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Air Force Bases Hustle to Take Nuclear Bombers Off Alert With AM-US-Nuclear, Bjt

September 28, 1991 GMT

Undated (AP) _ Eleven Air Force bases hustled Saturday to take long-range nuclear bombers off full-time alert in line with President Bush’s nuclear initiative.

″It’s a very historic event,″ said Maj. Dave Turner, a spokesman at Barksdale Air Force Base in Bossier City, La.

″We’ve been pulling 24-hour alert since 1957,″ Turner said.

At Fairchild Air Force Base near Spokane, Wash., crews were instructed to take nuclear weapons off B-52 bombers on ground alert, said base spokeswoman Robin Grantham.

The base usually keeps five or six B-52s on ground alert, which means they are loaded with nuclear weapons and ready to fly.

Crews assigned to planes on alert will no longer be cloistered for a week at a time, ready to fly on short notice.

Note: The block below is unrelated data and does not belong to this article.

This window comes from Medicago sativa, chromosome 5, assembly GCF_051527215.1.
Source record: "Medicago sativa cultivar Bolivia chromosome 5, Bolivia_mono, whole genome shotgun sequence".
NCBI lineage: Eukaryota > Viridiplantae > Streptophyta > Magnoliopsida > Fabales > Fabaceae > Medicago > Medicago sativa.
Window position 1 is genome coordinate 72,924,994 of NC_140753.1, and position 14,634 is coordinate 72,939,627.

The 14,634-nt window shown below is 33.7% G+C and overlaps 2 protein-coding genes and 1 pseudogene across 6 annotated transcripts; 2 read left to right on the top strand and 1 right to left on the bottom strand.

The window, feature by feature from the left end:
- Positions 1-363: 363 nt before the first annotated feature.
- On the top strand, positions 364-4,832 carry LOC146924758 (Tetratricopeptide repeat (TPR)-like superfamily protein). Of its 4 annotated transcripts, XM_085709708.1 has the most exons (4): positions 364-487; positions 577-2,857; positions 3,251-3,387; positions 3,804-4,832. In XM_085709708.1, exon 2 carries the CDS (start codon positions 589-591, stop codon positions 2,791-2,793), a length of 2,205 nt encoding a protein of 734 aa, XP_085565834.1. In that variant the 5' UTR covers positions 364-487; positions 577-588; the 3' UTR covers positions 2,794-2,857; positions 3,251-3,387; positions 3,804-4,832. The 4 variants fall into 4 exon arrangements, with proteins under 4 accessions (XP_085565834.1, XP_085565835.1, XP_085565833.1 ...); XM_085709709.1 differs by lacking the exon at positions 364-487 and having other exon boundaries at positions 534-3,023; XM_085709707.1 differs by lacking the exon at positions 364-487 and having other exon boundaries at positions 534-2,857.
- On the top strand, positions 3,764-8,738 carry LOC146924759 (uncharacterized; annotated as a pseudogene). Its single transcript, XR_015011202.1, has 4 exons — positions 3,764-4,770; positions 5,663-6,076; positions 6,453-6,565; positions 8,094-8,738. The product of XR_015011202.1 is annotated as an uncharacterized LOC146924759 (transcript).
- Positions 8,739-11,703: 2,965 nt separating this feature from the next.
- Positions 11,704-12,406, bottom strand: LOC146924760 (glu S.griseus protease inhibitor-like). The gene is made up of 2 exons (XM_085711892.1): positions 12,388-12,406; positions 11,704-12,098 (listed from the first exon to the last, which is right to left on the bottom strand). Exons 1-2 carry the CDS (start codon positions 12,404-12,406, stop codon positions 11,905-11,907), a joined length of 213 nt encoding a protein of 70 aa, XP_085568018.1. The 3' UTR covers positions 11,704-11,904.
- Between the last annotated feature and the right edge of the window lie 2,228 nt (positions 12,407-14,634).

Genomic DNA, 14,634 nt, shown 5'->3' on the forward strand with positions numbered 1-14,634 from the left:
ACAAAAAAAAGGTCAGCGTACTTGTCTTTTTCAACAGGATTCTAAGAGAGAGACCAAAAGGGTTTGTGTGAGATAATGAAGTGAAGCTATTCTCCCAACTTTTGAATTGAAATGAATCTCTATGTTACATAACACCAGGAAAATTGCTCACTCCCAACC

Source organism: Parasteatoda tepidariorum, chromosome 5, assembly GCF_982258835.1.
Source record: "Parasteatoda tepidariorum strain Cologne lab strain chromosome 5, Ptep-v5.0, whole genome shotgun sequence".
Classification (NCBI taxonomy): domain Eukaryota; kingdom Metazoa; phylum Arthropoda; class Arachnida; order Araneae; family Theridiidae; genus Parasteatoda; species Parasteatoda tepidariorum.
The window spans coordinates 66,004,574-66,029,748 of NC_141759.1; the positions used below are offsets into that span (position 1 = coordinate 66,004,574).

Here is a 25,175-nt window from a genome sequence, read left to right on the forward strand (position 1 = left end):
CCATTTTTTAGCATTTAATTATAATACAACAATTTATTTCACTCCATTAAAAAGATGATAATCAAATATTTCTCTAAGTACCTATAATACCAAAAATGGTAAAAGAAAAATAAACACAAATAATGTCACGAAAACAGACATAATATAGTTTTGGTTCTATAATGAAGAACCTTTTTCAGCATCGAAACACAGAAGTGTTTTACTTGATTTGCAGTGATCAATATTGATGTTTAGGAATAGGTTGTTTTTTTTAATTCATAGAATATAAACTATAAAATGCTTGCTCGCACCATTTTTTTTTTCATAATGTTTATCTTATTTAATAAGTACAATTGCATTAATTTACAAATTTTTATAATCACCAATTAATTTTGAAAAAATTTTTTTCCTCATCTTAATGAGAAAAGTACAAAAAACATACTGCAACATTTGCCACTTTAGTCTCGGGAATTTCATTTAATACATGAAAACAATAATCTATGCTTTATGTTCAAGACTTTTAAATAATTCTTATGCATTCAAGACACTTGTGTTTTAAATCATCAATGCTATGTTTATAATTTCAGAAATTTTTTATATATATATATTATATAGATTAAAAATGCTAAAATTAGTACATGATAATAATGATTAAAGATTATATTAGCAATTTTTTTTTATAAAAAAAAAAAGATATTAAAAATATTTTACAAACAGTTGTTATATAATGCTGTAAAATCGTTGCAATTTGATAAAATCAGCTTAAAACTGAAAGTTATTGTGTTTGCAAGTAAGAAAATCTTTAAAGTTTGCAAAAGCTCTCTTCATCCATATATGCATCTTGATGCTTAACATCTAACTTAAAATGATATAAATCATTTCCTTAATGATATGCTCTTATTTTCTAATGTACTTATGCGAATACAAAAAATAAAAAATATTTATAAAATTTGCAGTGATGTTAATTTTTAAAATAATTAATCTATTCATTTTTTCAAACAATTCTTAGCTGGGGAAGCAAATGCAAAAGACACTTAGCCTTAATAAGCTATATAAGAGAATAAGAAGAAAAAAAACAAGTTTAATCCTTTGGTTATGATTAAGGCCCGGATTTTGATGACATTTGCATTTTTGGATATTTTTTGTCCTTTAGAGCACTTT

″It’s a definite morale boost for them,″ Turner said. ″They’re all on their way out of here. They’re on their way home.″

Two Texas bases, Carswell Air Force Base in Fort Worth and Dyess Air Force Base in Abilene, also began to stand down.

Maj. Mary Kilgore, chief of public affairs for the 96th wing at Dyess, said it was the first time since 1986 that the base’s 31 B-1B bombers haven’t been on alert.

″We’ve been removing things - classified items - off the planes on the alert pad and taking those things to storage,″ she said. ″The tankers, which were on the alert pads with the bombers, have been taken back to the flight line.″

By Saturday afternoon, Griffiss Air Force Base in Rome, N.Y., was practically deserted. Air crews returned home and the base’s contingent of B- 52s and KC-135s were ″uncocked,″ said Col. Michael F. Loughran, 416th Wing commander.

The other Air Force bases where long-range bombers were removed from full- time alert are Wurtsmith and K.I. Sawyer in Michigan; Minot and Grand Forks in North Dakota; Ellsworth in South Dakota; and McConnell in Kansas.